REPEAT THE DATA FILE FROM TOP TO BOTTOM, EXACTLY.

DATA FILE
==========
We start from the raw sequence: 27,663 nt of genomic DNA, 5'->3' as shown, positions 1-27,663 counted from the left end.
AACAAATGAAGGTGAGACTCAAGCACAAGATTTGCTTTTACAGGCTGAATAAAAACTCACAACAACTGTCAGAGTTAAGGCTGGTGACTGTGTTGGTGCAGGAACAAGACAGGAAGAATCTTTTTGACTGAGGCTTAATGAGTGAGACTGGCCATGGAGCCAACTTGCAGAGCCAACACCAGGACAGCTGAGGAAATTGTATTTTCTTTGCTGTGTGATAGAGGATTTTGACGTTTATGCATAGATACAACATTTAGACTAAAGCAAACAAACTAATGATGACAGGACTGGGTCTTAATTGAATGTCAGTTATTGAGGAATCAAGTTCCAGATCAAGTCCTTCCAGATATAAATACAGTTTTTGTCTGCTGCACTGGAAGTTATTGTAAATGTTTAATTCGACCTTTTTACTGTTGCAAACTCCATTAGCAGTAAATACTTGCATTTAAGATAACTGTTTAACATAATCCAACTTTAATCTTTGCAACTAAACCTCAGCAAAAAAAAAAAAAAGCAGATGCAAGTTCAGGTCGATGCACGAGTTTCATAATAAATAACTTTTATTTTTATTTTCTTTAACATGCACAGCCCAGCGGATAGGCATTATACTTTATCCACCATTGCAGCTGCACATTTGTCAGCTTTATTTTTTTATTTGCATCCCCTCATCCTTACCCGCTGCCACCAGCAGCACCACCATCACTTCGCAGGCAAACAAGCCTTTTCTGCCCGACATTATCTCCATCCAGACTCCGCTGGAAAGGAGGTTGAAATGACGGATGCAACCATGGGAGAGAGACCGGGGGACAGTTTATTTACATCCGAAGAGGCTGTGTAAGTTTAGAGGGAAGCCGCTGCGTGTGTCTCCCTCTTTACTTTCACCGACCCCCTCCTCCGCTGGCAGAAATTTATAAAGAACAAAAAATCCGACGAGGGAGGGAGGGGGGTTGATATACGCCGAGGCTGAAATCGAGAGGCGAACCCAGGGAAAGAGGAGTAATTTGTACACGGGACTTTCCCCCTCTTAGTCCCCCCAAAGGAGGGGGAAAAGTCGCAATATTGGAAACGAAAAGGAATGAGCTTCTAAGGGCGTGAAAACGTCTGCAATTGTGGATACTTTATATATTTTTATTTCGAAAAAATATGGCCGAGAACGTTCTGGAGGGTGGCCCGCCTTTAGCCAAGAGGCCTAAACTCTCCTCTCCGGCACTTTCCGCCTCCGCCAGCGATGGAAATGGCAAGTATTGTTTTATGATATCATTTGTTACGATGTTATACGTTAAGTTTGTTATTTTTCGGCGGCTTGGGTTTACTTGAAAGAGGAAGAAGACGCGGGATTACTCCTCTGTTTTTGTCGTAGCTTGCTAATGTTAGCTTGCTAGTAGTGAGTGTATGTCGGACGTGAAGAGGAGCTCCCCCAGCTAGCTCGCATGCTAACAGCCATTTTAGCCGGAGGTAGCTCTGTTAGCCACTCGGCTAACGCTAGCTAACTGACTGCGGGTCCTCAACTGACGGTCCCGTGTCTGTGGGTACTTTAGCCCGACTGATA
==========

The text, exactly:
We start from the raw sequence: 27,663 nt of genomic DNA, 5'->3' as shown, positions 1-27,663 counted from the left end.
AACAAATGAAGGTGAGACTCAAGCACAAGATTTGCTTTTACAGGCTGAATAAAAACTCACAACAACTGTCAGAGTTAAGGCTGGTGACTGTGTTGGTGCAGGAACAAGACAGGAAGAATCTTTTTGACTGAGGCTTAATGAGTGAGACTGGCCATGGAGCCAACTTGCAGAGCCAACACCAGGACAGCTGAGGAAATTGTATTTTCTTTGCTGTGTGATAGAGGATTTTGACGTTTATGCATAGATACAACATTTAGACTAAAGCAAACAAACTAATGATGACAGGACTGGGTCTTAATTGAATGTCAGTTATTGAGGAATCAAGTTCCAGATCAAGTCCTTCCAGATATAAATACAGTTTTTGTCTGCTGCACTGGAAGTTATTGTAAATGTTTAATTCGACCTTTTTACTGTTGCAAACTCCATTAGCAGTAAATACTTGCATTTAAGATAACTGTTTAACATAATCCAACTTTAATCTTTGCAACTAAACCTCAGCAAAAAAAAAAAAAAGCAGATGCAAGTTCAGGTCGATGCACGAGTTTCATAATAAATAACTTTTATTTTTATTTTCTTTAACATGCACAGCCCAGCGGATAGGCATTATACTTTATCCACCATTGCAGCTGCACATTTGTCAGCTTTATTTTTTTATTTGCATCCCCTCATCCTTACCCGCTGCCACCAGCAGCACCACCATCACTTCGCAGGCAAACAAGCCTTTTCTGCCCGACATTATCTCCATCCAGACTCCGCTGGAAAGGAGGTTGAAATGACGGATGCAACCATGGGAGAGAGACCGGGGGACAGTTTATTTACATCCGAAGAGGCTGTGTAAGTTTAGAGGGAAGCCGCTGCGTGTGTCTCCCTCTTTACTTTCACCGACCCCCTCCTCCGCTGGCAGAAATTTATAAAGAACAAAAAATCCGACGAGGGAGGGAGGGGGGTTGATATACGCCGAGGCTGAAATCGAGAGGCGAACCCAGGGAAAGAGGAGTAATTTGTACACGGGACTTTCCCCCTCTTAGTCCCCCCAAAGGAGGGGGAAAAGTCGCAATATTGGAAACGAAAAGGAATGAGCTTCTAAGGGCGTGAAAACGTCTGCAATTGTGGATACTTTATATATTTTTATTTCGAAAAAATATGGCCGAGAACGTTCTGGAGGGTGGCCCGCCTTTAGCCAAGAGGCCTAAACTCTCCTCTCCGGCACTTTCCGCCTCCGCCAGCGATGGAAATGGCAAGTATTGTTTTATGATATCATTTGTTACGATGTTATACGTTAAGTTTGTTATTTTTCGGCGGCTTGGGTTTACTTGAAAGAGGAAGAAGACGCGGGATTACTCCTCTGTTTTTGTCGTAGCTTGCTAATGTTAGCTTGCTAGTAGTGAGTGTATGTCGGACGTGAAGAGGAGCTCCCCCAGCTAGCTCGCATGCTAACAGCCATTTTAGCCGGAGGTAGCTCTGTTAGCCACTCGGCTAACGCTAGCTAACTGACTGCGGGTCCTCAACTGACGGTCCCGTGTCTGTGGGTACTTTAGCCCGACTGATA